“As a starting point you need that for one of these systems. You need to build a space that achieves something like [Rt] 1. It needs to be neutral. From there, using the electroacoustic system, you can increase it to 2 or even 2.5 seconds.”
Whilst the system in the main body of the hall provides the experience for the audience, of equal importance is that of the performers. There are two ways of approaching the stage-based component of an active acoustics system.
The first approach, is to create a complete acoustic shell around the orchestra, and make a multi-channel constellation system in it. However, that’s normally the approach for a full sized orchestra in a large concert hall. It requires a very large, expensive construction of a kind totally impractical at a venue such as Beer Sheva.
Another solution is the more minimalist approach adopted in this case. Behind the orchestra is a soundproof curtain acting as a back wall for the envelope. Then, mounted in the sides and top of the proscenium arch are more omnidirectional microphones. Finally the reflections for the orchestra are simulated by Meyer Sound UP Juniors fixed in the proscenium. (For more explanation on the function of an active acoustic system, see the box at the end of this article.)
The two systems (the Constellation, and the house audio) are linked by a shared Crestron control system and controlled via Ethernet.
A TPS2000 touch panel is located in the mixing position, and performs most control functions.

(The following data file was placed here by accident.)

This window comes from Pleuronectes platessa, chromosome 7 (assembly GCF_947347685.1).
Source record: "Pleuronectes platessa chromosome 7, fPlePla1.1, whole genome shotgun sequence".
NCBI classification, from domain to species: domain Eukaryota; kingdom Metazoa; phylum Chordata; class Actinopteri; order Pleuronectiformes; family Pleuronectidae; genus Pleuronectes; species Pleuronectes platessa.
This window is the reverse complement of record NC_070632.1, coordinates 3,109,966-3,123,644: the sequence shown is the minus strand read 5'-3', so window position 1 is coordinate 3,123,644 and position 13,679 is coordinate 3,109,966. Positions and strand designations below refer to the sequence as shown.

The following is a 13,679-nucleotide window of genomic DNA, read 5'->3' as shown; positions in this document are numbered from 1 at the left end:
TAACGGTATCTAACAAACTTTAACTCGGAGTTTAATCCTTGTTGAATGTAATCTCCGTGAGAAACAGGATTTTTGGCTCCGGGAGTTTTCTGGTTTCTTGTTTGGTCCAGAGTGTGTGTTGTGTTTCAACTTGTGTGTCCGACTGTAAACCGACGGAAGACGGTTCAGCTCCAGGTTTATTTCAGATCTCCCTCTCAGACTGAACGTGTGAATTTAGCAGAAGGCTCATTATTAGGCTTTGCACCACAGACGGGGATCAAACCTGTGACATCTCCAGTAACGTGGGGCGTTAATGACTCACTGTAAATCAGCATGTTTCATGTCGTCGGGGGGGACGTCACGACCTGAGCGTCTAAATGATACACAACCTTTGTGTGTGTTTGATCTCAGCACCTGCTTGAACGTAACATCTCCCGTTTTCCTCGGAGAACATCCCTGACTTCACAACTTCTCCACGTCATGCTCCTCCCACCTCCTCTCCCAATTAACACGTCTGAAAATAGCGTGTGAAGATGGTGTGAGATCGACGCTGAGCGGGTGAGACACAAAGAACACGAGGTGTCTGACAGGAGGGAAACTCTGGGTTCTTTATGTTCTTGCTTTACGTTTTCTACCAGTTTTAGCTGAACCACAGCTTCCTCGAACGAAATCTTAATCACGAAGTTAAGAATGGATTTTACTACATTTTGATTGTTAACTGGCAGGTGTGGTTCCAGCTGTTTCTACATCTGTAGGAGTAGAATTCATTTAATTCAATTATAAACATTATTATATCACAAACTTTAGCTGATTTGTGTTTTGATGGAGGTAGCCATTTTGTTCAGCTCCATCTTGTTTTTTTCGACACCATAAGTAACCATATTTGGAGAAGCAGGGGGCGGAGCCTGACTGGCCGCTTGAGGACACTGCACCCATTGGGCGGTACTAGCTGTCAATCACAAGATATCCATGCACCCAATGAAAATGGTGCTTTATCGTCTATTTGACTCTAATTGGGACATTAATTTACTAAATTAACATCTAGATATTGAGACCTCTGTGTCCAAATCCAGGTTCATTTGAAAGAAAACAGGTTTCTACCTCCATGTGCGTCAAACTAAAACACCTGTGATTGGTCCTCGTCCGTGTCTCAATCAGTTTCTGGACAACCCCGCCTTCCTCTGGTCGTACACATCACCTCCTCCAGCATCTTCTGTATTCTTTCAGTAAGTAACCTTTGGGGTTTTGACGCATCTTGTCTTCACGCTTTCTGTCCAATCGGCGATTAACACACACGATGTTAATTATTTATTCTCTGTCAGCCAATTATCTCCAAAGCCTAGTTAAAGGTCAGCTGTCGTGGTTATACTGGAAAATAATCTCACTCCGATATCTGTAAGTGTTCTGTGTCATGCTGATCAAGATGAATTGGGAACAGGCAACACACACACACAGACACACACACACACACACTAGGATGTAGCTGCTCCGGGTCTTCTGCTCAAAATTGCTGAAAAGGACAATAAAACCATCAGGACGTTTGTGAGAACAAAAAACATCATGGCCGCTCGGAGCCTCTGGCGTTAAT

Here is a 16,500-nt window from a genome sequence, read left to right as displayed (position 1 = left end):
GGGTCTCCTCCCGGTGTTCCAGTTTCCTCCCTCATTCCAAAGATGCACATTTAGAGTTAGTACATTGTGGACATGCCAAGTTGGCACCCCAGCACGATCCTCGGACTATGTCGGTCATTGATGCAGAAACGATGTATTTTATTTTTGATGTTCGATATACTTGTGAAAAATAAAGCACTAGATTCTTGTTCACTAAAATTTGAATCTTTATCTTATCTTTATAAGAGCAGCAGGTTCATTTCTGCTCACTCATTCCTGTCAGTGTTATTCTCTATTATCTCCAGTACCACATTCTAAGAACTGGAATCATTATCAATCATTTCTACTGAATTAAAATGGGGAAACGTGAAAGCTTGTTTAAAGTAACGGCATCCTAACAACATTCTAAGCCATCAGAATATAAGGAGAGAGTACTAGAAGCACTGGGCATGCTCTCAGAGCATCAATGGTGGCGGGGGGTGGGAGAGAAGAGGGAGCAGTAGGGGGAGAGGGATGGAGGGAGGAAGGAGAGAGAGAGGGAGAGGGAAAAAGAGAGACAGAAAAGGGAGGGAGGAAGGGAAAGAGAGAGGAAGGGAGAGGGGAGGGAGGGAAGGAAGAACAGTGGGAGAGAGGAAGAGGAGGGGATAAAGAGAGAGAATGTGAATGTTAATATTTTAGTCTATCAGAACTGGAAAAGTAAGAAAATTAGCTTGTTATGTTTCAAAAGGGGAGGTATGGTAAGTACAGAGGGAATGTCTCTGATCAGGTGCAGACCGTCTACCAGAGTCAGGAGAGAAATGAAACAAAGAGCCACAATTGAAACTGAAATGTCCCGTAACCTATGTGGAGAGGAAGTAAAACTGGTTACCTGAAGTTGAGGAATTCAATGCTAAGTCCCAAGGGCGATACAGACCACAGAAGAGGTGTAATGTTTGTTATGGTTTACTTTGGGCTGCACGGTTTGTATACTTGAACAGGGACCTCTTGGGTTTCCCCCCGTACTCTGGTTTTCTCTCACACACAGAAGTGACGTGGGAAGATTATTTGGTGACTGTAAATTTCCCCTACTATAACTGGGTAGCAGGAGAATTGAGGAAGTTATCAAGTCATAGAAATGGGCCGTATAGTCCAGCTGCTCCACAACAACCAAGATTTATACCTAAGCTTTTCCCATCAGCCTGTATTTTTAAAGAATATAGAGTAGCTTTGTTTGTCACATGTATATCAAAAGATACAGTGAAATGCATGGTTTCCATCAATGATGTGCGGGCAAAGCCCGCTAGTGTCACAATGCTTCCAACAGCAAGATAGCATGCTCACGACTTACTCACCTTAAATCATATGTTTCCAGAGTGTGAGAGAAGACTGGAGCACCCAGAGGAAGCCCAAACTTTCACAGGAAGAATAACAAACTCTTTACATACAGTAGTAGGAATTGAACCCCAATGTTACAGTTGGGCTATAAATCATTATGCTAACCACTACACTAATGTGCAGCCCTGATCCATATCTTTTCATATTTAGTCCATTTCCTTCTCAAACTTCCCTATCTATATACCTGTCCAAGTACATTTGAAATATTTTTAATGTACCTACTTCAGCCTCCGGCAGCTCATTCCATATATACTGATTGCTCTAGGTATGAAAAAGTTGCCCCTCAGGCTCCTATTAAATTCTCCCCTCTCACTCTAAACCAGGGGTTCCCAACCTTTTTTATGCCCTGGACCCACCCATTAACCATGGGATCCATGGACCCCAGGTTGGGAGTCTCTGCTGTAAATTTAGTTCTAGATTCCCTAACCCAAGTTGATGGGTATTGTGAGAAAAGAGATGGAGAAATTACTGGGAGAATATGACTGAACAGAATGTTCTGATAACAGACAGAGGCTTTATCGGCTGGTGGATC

“It can switch the main PA on and off,” explains Kadmon. “It can also do this for each speaker individually for testing purposes. Then there is the paging system. The UI on the touch panel allows an operator to page any zone in the building, activate pre-recorded messages or make voice announcements. The message store is an Alcorn McBride AM4 player.
House audio is mixed through an Allen & Heath ML5000 desk, and there is a digital audio chain from the desk to Biamp AudiaFLEX DSP units in the racks. The Flex’s provide DSP for the delays in the house system as well as the Cobranet networking from the mixing position. Finally they perform a safety function, and are used to mute the house and Constellation systems in the event of a fire alarm or emergency PA announcement.
Joining the AudiaFLEX units in the equipment racks is a ClearCom intercom system and a Kramer video distribution amplifier. The DA provides a back stage monitor feed from a small CCTV camera, this allows the stage crew to view the stage from the point of view of the audience.
So how to judge the effectiveness of such an installation? The simplest way is probably to ask the man who makes most use of it. In this case that man is Doron Salomon, music director and principal conductor of the Israel Sinfonietta Beer Sheva. How did he become aware of active acoustic systems in the first place?
“I knew the ‘wonder’ of the system thoroughly before it arrived in Beer Sheva,” he said. “I have conducted in other concert halls before such systems were installed, and after, so I knew exactly what to expect.
“The orchestra is still learning to take advantage of the new sound, but by-and-large the musicians are more than happy. We are convinced that in due course we will be able to produce a better and more relaxed sound.
“A good musical instrument usually enlarges the possibilities of the sensitive musician and improves his sound, phrasing et cetera. The same can be applied to a good concert hall, and that is the most important contribution of the system to a classical orchestra.”
And did it live up to those expectations? “The system stood up to my expectations entirely. In fact, finally after some 30-odd years of making music in poor acoustic conditions, the Israel Sinfonietta can indulge in a decent symphonic sound. I would definitely recommend it to my colleagues!”